Texas school bans all clubs to prevent gay-straight alliance being formed

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A school in Texas has banned all extra-curricular clubs in a move to block a student’s request to form a Gay-Straight Alliance that would bring together straight and LGBT students. The group would provide support and promote understanding between students.

In a 2009 survey by the Gay, Lesbian and Straight Network, 1 in 9 American LGBT students reported experiencing harassment at school, proving a need for GSAs in schools to help combat bullying and prejudice.

The principal of Flour Bluff High School, James Crenshaw, denied the request to found the GSA by student Nikki Peet, 17, in November, despite her fulfilling all the requirements to start a student club.

With no other reasons left to prevent the GSA from forming, Flour Bluff has now banned all extra-curricular clubs, asking existing clubs to meet off campus for the time being. The Flour Bluff Independent School District has backed the decision of the high school.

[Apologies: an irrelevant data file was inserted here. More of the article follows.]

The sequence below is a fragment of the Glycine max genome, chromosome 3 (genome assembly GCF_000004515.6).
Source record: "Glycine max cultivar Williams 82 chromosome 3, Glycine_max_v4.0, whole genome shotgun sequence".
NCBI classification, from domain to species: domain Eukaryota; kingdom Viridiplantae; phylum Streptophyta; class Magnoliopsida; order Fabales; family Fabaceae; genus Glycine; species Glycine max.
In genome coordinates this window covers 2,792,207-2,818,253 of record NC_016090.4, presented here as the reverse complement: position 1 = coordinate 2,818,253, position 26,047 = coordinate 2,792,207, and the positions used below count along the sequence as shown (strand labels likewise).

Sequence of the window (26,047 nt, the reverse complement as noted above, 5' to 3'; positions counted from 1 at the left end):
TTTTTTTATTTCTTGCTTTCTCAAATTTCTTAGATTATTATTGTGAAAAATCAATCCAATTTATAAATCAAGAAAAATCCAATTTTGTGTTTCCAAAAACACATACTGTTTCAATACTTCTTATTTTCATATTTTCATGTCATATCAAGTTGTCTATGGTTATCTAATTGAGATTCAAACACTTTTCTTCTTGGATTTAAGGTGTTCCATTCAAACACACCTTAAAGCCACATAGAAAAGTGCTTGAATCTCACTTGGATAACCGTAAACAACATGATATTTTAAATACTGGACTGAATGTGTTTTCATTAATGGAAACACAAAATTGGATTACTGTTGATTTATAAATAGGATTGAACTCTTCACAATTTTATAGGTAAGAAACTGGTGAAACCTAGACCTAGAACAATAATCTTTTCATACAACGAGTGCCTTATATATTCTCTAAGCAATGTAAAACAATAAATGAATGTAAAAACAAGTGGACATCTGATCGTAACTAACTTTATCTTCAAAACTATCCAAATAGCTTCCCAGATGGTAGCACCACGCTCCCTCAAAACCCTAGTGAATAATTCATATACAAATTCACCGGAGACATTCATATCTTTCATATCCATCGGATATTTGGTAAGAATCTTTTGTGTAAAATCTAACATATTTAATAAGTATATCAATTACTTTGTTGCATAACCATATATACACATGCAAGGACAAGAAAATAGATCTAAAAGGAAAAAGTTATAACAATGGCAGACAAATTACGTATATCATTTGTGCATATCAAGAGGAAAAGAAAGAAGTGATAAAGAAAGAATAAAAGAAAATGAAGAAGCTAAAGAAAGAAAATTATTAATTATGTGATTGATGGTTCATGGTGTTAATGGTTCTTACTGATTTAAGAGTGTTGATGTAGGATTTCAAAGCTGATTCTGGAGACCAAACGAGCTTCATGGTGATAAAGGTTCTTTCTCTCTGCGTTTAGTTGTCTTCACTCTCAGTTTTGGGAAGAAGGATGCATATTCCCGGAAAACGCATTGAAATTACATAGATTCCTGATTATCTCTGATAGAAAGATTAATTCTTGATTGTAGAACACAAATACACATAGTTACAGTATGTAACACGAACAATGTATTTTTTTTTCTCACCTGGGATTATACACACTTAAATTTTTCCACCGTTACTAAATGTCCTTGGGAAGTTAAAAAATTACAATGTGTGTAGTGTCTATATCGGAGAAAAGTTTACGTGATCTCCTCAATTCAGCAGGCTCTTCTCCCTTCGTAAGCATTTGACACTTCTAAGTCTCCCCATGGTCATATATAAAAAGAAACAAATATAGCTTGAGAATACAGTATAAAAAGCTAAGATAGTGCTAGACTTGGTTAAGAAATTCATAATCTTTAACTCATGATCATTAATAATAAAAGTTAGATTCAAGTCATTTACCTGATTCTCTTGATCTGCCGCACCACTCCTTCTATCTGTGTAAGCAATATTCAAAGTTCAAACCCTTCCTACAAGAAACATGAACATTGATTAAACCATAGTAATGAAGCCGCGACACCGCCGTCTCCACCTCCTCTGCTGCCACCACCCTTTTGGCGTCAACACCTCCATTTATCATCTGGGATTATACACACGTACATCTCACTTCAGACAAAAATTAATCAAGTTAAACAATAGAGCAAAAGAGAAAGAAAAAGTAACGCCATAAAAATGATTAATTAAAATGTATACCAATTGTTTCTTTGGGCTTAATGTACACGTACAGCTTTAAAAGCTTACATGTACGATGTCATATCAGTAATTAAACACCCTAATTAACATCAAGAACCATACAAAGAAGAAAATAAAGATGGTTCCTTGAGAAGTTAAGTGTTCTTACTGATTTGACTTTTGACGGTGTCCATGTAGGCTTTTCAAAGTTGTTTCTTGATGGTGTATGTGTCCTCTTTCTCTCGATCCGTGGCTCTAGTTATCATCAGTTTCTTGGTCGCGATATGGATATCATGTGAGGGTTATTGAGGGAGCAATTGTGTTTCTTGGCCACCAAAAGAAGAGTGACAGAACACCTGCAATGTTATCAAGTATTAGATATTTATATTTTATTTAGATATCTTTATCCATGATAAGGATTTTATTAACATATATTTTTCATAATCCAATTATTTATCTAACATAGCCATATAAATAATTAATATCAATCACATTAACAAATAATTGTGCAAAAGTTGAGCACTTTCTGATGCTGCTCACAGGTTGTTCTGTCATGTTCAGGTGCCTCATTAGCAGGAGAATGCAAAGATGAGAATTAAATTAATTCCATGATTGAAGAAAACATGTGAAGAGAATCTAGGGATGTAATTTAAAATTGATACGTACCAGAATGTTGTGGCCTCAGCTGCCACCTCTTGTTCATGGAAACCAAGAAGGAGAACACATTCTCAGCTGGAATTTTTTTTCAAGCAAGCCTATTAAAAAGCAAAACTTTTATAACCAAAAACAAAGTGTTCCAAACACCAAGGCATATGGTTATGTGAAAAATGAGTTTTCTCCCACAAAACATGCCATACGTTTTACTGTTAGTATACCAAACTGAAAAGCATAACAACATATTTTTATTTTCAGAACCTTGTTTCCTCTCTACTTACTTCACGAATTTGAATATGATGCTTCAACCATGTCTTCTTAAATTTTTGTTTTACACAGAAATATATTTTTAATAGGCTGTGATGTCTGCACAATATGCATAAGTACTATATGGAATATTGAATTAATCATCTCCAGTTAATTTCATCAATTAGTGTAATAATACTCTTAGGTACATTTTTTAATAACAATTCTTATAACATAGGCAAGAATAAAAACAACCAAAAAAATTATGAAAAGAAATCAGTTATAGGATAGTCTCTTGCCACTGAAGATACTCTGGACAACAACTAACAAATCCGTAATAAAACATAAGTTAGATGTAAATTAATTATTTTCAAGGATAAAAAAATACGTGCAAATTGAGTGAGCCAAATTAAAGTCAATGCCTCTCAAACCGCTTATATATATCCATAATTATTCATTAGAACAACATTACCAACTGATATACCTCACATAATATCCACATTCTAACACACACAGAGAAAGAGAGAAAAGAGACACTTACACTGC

“I am shocked and disappointed that my school district would rather punish students by eliminating extracurricular clubs than allow the formation of a club whose entire purpose is to promote tolerance,” said Ms Peet. “It’s going to bring a lot of hate and animosity to the school because now people are going to be like [sic], the people who are for the GSA, they’re the ones who stopped the other clubs. So we’re kind of being blamed for it.”

Activists say the decision is in contravention of the federal Equal Access Act 1984, which requires schools to offer fair opportunities for students to form their own extra-curricular groups without discrimination, which the school has done until now. Christine Sun, senior counsel with the national American Civil Liberties Union’s (ACLU) LGBT and AIDS Project said: “Officials from Flour Bluff School District deny they are subject to federal law, but in fact, they are held to the same standard as other schools and must treat extra-curricular groups equally, regardless of their students’ religion, political affiliation or sexual orientation.”

Superintendent of the Flour Bluff Independent School District, Dr Julie Carbajal claims the school is exempt from the Equal Access Act 1984 thanks to a district approved policy forbidding student clubs meeting on campus if they are not tied to the curriculum.